Tuesday, May 10, 2005

Senate Judicial Confirmation & Filibuster Mess

The Senate debate over whether to change the filibuster rules as regards the confirmation process for Presidential Judical nominees continues to rage. I have pondered this for a long time (see posting here), strongly inclining towards the Republican position. Over the past two days, however,Hugh Hewitt has come up with two brief comments that have struck me a clinching the argument for Republicans.

First, Hugh wrote this telling paragraph yesterday:

The fact is that Senate Democrats want to enshrine a new rule --a 60 vote rule-- for judicial confirmations.

Is that how the "advise and consent" role of the Senate is to be interpreted from now on? How ridiculous! Confirmation is and has always been by majority vote. The clear intent of the U.S. Constitution is that, after the "advising and consenting" are over, the Senate then gets to decide whether to approve or reject the nomination. Winners win. Losers lose.

In over 100 years Senators have never once used the filibuster to prevent a Circuit Court of Appeals nominee from being voted on by the Senate as a whole. That is, until the Democrats became a Senate minority in 2003. It is the Democrats who have abused the rules and broken with tradition and the "way things have always been done." They have violated an unspoken trust and, given the serious nature of their blockade of due constitutional process, they deserve to be spanked and put on time-out like the misbehaving children they are acting like.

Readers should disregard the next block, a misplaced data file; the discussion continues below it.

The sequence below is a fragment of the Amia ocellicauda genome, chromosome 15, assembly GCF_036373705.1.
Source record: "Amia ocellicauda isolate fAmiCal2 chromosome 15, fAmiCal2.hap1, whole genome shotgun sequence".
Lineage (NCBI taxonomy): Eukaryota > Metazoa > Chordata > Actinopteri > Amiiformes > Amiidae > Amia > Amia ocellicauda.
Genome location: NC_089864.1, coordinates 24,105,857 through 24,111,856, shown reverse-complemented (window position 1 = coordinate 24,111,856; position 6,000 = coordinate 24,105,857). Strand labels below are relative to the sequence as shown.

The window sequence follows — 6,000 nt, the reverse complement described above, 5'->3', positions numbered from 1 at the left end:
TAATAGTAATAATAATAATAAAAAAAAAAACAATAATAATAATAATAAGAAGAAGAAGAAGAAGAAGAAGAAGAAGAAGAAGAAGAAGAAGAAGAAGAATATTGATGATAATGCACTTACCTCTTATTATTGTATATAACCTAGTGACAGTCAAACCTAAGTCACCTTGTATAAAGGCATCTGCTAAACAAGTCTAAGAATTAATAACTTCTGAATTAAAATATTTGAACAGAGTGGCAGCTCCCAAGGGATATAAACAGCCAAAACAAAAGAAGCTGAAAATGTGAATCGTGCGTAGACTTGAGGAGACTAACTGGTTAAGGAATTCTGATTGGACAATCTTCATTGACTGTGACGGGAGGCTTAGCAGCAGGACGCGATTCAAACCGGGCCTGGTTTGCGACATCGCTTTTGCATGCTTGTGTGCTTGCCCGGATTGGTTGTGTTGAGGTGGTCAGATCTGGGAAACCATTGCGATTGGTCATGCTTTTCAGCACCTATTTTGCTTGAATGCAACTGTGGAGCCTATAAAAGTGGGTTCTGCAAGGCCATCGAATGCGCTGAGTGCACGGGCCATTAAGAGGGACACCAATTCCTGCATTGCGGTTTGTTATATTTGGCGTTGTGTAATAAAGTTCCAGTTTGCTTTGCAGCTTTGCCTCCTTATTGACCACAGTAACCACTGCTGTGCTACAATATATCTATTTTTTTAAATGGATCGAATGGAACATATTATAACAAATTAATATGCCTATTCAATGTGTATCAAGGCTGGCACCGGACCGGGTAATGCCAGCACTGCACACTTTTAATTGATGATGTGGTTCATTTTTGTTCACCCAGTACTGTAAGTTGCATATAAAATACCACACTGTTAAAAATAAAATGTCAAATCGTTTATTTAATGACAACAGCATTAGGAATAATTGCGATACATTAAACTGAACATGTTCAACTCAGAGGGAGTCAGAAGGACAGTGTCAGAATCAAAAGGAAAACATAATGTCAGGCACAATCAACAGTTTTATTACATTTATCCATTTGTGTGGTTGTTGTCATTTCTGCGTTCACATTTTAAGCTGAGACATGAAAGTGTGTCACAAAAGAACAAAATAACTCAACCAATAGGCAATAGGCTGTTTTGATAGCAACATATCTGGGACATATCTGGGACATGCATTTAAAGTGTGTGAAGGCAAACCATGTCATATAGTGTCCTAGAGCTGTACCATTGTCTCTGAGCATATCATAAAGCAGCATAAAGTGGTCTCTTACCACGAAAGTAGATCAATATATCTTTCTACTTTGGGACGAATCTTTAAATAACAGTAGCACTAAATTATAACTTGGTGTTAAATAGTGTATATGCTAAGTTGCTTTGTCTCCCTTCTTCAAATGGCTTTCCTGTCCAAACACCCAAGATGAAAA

Today, Hugh added another zinger; this time in response to this comment by Democratic Senator Reid earlier today. First, Reid:
"The Senate is not a majoritarian body. My good friend from Utah (Orrin Hatch) got up and spoke. I think he represents about 2 million people in Utah. I represent 19 million in New York State. We have the same vote. You could have 51 votes for a judge on this floor that represents 21% of the American people. So the bottom line is very simple. This has not always been a 50.1 to 49.9 body. It has been a body that has had to work, by its rules, and by the Founding Fathers' intent, that even when you are in the majority, you have to reach out and meet, not all, not most, but some of the concerns of the minority."
Hugh's response to all of Reid's comments can be found here. More specifically, here is what Hugh wrote about one of Reid's big points in the quote cited above:
"....if Senator Schumer is worried about 51 senators representing 21% of the people confirming a judge, take the 41 senators from the smallest states those 51 represent, and you have a group of senators from an even smaller population base with the theoretical ability to block any and all federal judicial confirmations. Does he seriously want to argue such an absurd point as a matter of constitutional doctrine."
Let's see what that means..... It means that Senator Reid is arguing that 41 Senators representing 10.9% of the population should be allowed to block the President's judicial nominees. I agree with Mr. Hewitt. This is not an argument that is going to get the Democrats very far.

I don't believe that this, in any way, can be twisted into representing a fair illustration of the Senate's power to "advise and consent."